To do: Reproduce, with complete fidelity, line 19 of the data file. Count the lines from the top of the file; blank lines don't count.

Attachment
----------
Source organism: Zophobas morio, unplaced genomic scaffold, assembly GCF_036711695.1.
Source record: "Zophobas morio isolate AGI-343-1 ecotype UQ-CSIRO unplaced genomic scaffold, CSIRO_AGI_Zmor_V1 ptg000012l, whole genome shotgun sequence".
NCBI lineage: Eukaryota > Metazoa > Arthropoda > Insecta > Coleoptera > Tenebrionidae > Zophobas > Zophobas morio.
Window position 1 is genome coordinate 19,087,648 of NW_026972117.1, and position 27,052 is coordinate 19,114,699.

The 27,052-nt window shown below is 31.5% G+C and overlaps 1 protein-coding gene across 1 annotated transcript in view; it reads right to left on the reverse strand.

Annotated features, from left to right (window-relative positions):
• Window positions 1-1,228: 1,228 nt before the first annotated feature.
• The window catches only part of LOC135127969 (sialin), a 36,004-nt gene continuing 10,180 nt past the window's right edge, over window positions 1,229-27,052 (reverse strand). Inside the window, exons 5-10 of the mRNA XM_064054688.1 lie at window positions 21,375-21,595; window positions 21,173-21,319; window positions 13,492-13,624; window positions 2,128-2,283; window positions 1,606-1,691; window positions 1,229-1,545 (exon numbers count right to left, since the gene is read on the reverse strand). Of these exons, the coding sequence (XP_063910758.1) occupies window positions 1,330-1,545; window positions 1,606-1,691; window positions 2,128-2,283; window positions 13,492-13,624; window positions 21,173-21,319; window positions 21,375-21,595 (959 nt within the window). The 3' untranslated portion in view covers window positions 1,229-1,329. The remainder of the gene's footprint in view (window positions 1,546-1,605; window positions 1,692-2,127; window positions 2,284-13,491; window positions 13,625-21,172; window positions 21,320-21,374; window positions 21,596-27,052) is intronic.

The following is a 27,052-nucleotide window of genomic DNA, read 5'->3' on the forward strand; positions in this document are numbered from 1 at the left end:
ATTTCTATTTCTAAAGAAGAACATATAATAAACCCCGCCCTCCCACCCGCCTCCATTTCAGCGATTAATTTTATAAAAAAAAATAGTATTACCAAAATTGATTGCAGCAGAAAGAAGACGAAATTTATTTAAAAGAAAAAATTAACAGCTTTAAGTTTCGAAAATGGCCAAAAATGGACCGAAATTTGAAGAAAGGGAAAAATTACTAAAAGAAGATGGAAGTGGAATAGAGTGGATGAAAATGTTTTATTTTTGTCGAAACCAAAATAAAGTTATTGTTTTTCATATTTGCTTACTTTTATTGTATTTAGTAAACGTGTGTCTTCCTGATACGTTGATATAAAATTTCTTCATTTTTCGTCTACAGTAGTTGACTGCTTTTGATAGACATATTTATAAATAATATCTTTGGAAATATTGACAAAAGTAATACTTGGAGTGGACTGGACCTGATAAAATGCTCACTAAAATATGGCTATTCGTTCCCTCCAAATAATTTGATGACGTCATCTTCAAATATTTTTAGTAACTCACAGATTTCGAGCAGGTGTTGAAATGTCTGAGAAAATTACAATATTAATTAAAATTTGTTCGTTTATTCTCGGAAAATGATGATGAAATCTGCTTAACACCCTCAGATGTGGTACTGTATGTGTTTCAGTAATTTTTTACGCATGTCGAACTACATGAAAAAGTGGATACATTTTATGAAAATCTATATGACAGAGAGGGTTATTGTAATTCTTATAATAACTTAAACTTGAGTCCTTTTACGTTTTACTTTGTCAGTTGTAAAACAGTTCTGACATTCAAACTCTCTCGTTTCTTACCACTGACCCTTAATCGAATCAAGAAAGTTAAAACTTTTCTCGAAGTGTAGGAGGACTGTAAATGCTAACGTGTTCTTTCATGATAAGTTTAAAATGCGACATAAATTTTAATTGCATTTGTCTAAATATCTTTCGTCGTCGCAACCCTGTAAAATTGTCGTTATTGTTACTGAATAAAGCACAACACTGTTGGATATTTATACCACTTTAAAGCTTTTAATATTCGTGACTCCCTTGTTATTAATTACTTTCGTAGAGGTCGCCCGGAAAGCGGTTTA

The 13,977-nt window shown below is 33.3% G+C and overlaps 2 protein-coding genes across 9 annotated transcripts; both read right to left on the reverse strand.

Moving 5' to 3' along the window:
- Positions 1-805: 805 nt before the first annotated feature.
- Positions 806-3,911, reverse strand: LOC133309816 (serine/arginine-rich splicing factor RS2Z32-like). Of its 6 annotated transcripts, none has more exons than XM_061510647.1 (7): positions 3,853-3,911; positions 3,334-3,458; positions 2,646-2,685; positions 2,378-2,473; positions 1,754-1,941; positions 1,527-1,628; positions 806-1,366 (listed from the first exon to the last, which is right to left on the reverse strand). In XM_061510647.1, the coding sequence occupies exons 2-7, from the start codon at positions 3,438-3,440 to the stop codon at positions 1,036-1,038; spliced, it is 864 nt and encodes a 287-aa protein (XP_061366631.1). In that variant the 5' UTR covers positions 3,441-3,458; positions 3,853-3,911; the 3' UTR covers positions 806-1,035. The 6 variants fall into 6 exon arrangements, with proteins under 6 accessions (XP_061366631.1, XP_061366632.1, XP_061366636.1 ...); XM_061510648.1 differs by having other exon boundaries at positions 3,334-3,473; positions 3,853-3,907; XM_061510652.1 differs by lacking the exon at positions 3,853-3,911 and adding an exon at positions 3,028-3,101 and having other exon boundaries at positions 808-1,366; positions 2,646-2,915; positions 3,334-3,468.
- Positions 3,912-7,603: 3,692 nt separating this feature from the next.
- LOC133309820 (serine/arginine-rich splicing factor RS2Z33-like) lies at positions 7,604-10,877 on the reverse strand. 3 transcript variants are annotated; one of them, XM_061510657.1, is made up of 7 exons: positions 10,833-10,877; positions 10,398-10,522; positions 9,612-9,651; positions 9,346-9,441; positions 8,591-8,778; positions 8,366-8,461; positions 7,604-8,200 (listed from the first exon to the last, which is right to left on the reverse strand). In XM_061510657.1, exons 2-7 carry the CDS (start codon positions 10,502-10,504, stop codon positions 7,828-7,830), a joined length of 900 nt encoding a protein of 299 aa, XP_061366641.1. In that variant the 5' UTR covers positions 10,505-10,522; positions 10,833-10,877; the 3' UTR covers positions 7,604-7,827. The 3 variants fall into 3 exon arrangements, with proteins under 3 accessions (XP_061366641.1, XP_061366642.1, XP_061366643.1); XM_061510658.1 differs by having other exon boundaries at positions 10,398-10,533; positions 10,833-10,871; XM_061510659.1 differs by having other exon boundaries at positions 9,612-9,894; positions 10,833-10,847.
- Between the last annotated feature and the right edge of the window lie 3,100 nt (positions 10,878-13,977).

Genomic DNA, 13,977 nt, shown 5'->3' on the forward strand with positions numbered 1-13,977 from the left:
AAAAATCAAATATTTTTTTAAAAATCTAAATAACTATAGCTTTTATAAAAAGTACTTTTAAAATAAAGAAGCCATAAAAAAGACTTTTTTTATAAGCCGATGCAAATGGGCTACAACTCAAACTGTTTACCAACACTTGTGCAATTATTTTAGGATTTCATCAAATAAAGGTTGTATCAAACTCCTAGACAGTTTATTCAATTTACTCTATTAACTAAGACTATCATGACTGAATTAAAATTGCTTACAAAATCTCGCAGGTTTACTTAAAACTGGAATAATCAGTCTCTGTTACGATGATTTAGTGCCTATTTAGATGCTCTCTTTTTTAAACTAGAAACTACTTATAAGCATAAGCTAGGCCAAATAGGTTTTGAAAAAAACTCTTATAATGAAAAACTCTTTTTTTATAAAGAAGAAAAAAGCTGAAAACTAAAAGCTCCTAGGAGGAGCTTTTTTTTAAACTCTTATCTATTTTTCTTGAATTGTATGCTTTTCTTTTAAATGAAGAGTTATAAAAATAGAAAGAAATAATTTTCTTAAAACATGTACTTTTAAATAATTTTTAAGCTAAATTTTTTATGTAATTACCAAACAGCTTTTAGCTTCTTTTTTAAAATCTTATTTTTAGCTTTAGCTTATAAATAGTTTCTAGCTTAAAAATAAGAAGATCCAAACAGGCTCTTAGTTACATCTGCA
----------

AAAAATCAAATATTTTTTTAAAAATCTAAATAACTATAGCTTTTATAAAAAGTACTTTTAAAATAAAGAAGCCATAAAAAAGACTTTTTTTATAAGCCGATGCAAATGGGCTACAACTCAAACTGTTTACCAACACTTGTGCAATTATTTTAGGATTTCATCAAATAAAGGTTGTATCAAACTCCTAGACAGTTTATTCAATTTACTCTATTAACTAAGACTATCATGACTGAATTAAAATTGCTTACAAAATCTCGCAGGTTTACTTAAAACTGGAATAATCAGTCTCTGTTACGATGATTTAGTGCCTATTTAGATGCTCTCTTTTTTAAACTAGAAACTACTTATAAGCATAAGCTAGGCCAAATAGGTTTTGAAAAAAACTCTTATAATGAAAAACTCTTTTTTTATAAAGAAGAAAAAAGCTGAAAACTAAAAGCTCCTAGGAGGAGCTTTTTTTTAAACTCTTATCTATTTTTCTTGAATTGTATGCTTTTCTTTTAAATGAAGAGTTATAAAAATAGAAAGAAATAATTTTCTTAAAACATGTACTTTTAAATAATTTTTAAGCTAAATTTTTTATGTAATTACCAAACAGCTTTTAGCTTCTTTTTTAAAATCTTATTTTTAGCTTTAGCTTATAAATAGTTTCTAGCTTAAAAATAAGAAGATCCAAACAGGCTCTTAGTTACATCTGCA